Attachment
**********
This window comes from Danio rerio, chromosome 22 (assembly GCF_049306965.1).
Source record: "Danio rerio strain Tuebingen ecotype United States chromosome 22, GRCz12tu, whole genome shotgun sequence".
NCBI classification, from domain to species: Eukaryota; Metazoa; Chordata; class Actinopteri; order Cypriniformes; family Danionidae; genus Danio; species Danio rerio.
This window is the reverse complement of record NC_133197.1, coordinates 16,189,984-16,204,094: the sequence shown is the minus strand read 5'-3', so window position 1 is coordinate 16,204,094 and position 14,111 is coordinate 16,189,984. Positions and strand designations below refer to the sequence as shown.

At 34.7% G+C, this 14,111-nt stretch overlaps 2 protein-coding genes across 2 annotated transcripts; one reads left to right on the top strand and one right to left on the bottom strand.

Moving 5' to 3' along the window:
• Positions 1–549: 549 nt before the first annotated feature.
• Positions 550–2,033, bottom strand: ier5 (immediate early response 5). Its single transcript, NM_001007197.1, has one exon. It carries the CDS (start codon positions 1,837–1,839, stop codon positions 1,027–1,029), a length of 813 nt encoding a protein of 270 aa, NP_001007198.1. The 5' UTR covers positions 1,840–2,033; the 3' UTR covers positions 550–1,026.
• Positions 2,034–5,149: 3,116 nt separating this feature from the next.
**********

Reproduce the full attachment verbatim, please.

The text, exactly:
This window comes from Danio rerio, chromosome 22 (assembly GCF_049306965.1).
Source record: "Danio rerio strain Tuebingen ecotype United States chromosome 22, GRCz12tu, whole genome shotgun sequence".
NCBI classification, from domain to species: Eukaryota; Metazoa; Chordata; class Actinopteri; order Cypriniformes; family Danionidae; genus Danio; species Danio rerio.
This window is the reverse complement of record NC_133197.1, coordinates 16,189,984-16,204,094: the sequence shown is the minus strand read 5'-3', so window position 1 is coordinate 16,204,094 and position 14,111 is coordinate 16,189,984. Positions and strand designations below refer to the sequence as shown.

At 34.7% G+C, this 14,111-nt stretch overlaps 2 protein-coding genes across 2 annotated transcripts; one reads left to right on the top strand and one right to left on the bottom strand.

Moving 5' to 3' along the window:
• Positions 1–549: 549 nt before the first annotated feature.
• Positions 550–2,033, bottom strand: ier5 (immediate early response 5). Its single transcript, NM_001007197.1, has one exon. It carries the CDS (start codon positions 1,837–1,839, stop codon positions 1,027–1,029), a length of 813 nt encoding a protein of 270 aa, NP_001007198.1. The 5' UTR covers positions 1,840–2,033; the 3' UTR covers positions 550–1,026.
• Positions 2,034–5,149: 3,116 nt separating this feature from the next.